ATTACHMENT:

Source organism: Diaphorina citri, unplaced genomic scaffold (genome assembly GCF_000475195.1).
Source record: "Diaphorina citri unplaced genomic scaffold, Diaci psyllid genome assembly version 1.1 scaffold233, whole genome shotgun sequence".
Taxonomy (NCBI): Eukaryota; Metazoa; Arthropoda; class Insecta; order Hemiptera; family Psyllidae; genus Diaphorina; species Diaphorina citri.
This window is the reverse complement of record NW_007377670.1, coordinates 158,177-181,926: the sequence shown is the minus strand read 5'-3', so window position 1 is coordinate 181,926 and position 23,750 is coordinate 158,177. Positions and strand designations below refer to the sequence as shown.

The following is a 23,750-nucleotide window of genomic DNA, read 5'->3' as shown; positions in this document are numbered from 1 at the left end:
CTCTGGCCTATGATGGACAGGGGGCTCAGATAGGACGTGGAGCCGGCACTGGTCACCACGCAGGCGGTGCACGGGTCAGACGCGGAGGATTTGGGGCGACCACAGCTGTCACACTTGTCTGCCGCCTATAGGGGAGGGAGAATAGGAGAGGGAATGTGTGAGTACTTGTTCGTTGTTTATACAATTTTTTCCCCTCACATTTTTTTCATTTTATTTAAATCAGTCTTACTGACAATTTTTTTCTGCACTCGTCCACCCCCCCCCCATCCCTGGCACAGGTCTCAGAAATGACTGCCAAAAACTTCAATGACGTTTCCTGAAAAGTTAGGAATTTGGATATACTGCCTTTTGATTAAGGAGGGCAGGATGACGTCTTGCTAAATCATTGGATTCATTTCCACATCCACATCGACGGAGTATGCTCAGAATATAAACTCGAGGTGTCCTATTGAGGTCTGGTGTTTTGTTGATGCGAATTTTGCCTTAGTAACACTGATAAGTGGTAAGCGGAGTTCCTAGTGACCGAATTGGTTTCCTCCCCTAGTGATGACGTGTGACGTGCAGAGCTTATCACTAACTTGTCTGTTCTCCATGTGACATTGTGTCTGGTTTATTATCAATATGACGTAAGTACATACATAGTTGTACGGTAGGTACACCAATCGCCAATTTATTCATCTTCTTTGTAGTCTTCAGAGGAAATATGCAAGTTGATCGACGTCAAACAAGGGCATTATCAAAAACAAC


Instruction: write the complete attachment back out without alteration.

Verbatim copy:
Source organism: Diaphorina citri, unplaced genomic scaffold (genome assembly GCF_000475195.1).
Source record: "Diaphorina citri unplaced genomic scaffold, Diaci psyllid genome assembly version 1.1 scaffold233, whole genome shotgun sequence".
Taxonomy (NCBI): Eukaryota; Metazoa; Arthropoda; class Insecta; order Hemiptera; family Psyllidae; genus Diaphorina; species Diaphorina citri.
This window is the reverse complement of record NW_007377670.1, coordinates 158,177-181,926: the sequence shown is the minus strand read 5'-3', so window position 1 is coordinate 181,926 and position 23,750 is coordinate 158,177. Positions and strand designations below refer to the sequence as shown.

The following is a 23,750-nucleotide window of genomic DNA, read 5'->3' as shown; positions in this document are numbered from 1 at the left end:
CTCTGGCCTATGATGGACAGGGGGCTCAGATAGGACGTGGAGCCGGCACTGGTCACCACGCAGGCGGTGCACGGGTCAGACGCGGAGGATTTGGGGCGACCACAGCTGTCACACTTGTCTGCCGCCTATAGGGGAGGGAGAATAGGAGAGGGAATGTGTGAGTACTTGTTCGTTGTTTATACAATTTTTTCCCCTCACATTTTTTTCATTTTATTTAAATCAGTCTTACTGACAATTTTTTTCTGCACTCGTCCACCCCCCCCCCATCCCTGGCACAGGTCTCAGAAATGACTGCCAAAAACTTCAATGACGTTTCCTGAAAAGTTAGGAATTTGGATATACTGCCTTTTGATTAAGGAGGGCAGGATGACGTCTTGCTAAATCATTGGATTCATTTCCACATCCACATCGACGGAGTATGCTCAGAATATAAACTCGAGGTGTCCTATTGAGGTCTGGTGTTTTGTTGATGCGAATTTTGCCTTAGTAACACTGATAAGTGGTAAGCGGAGTTCCTAGTGACCGAATTGGTTTCCTCCCCTAGTGATGACGTGTGACGTGCAGAGCTTATCACTAACTTGTCTGTTCTCCATGTGACATTGTGTCTGGTTTATTATCAATATGACGTAAGTACATACATAGTTGTACGGTAGGTACACCAATCGCCAATTTATTCATCTTCTTTGTAGTCTTCAGAGGAAATATGCAAGTTGATCGACGTCAAACAAGGGCATTATCAAAAACAAC